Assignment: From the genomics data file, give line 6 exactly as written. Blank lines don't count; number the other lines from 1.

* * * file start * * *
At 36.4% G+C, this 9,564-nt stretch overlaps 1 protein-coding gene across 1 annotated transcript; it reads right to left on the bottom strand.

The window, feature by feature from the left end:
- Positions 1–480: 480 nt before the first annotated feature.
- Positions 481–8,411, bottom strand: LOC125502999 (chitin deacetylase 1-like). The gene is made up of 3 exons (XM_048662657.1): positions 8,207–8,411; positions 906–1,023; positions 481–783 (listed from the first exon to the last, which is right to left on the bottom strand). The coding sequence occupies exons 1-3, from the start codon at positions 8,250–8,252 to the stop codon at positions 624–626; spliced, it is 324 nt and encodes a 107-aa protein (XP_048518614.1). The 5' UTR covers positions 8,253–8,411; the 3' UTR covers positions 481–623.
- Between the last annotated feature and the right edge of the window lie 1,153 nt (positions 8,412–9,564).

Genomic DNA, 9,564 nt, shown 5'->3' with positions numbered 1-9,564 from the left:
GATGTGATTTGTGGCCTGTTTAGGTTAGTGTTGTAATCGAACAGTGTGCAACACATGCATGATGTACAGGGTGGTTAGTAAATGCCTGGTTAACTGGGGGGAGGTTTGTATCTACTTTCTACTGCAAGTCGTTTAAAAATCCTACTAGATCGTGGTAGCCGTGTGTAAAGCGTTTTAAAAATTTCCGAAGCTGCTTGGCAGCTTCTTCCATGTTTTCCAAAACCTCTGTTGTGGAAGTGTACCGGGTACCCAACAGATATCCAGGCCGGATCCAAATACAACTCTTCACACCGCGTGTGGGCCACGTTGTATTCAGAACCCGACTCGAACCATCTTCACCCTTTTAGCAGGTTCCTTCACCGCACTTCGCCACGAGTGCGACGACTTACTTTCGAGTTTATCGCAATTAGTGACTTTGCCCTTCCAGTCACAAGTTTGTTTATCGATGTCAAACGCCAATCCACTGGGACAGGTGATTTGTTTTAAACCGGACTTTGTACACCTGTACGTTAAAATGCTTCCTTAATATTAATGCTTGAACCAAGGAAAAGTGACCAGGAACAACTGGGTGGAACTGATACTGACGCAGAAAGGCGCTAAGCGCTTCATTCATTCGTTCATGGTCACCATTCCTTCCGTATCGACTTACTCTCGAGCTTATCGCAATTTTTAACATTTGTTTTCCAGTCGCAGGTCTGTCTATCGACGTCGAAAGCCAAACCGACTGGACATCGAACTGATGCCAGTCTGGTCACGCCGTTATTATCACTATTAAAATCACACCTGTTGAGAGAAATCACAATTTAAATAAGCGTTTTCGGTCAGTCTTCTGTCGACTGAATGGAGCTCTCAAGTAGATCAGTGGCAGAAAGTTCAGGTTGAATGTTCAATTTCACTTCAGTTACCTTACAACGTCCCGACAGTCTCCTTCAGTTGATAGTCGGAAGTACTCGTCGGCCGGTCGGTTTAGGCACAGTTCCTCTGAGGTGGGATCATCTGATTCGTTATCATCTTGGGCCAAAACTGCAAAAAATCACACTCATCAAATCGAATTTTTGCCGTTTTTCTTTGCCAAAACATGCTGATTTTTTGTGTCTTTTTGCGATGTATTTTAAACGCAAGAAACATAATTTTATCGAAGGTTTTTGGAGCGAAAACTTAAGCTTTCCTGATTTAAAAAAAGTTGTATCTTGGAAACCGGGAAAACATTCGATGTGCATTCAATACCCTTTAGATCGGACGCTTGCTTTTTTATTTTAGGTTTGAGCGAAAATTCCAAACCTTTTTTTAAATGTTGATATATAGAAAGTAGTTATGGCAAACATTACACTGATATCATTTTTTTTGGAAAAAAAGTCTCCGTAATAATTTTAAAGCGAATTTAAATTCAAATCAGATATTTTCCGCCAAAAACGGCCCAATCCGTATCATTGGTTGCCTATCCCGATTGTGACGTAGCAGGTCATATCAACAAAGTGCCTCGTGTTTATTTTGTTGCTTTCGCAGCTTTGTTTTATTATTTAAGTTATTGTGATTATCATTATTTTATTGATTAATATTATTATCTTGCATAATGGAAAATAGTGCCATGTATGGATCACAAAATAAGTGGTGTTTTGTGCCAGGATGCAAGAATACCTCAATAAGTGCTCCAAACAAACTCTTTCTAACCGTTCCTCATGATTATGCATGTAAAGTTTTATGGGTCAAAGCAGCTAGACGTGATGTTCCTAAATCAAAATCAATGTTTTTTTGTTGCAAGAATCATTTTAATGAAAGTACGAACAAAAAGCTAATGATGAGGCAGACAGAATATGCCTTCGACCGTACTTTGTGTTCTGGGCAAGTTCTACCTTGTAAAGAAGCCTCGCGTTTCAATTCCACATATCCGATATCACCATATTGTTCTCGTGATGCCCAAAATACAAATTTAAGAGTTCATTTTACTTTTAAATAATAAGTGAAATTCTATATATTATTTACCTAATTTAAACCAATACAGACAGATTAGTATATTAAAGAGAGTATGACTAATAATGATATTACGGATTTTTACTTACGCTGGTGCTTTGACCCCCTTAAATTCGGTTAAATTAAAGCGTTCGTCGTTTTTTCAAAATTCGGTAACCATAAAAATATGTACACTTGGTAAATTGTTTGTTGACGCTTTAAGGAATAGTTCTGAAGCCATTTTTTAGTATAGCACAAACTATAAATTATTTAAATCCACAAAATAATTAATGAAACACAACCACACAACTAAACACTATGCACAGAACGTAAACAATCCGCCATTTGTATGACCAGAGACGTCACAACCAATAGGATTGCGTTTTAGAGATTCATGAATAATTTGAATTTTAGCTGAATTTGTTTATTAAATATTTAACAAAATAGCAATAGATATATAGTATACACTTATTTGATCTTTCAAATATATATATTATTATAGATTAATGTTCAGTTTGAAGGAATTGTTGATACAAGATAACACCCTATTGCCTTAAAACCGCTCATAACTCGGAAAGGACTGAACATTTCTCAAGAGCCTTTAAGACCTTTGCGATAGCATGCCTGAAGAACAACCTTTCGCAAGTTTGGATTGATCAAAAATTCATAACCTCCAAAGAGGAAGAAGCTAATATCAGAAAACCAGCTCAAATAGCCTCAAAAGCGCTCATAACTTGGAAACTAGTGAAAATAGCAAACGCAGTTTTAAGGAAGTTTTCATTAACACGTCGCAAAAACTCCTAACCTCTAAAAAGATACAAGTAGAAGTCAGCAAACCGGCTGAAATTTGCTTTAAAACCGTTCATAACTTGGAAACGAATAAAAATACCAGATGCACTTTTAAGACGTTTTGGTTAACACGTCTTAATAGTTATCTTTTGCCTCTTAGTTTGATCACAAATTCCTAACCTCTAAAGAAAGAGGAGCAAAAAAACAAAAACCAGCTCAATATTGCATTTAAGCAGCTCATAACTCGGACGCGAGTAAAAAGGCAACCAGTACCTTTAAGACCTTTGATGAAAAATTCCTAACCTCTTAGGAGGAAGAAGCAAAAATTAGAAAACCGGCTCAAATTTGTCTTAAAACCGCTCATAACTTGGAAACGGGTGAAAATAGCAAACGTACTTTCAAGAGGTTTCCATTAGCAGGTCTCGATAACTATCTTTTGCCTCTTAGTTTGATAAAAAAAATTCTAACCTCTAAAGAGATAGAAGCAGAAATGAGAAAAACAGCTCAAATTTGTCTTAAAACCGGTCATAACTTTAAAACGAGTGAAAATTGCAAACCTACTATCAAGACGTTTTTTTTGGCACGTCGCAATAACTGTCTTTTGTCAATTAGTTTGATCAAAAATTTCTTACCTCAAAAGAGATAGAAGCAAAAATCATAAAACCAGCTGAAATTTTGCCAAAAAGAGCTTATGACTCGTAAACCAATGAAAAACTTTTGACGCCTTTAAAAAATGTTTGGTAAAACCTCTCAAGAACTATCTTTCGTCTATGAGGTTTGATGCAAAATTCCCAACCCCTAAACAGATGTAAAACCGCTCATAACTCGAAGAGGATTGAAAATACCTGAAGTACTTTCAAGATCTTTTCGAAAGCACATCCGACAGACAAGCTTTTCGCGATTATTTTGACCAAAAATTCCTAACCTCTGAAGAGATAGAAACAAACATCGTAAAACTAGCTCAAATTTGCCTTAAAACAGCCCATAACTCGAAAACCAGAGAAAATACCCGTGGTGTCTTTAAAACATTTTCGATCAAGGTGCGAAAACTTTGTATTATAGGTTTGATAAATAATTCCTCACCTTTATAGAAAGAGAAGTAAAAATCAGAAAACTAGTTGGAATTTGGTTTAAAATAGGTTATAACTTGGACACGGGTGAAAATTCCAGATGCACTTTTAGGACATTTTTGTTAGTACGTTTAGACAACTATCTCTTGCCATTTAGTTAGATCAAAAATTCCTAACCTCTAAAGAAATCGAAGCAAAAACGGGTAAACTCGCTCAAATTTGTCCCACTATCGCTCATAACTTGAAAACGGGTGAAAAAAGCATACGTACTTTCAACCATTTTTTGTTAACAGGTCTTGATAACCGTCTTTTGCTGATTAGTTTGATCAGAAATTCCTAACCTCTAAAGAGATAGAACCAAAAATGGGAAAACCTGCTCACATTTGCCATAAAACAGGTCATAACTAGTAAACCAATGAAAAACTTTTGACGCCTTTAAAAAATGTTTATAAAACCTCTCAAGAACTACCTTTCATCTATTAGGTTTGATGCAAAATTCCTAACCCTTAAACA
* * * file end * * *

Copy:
Genomic DNA, 9,564 nt, shown 5'->3' with positions numbered 1-9,564 from the left: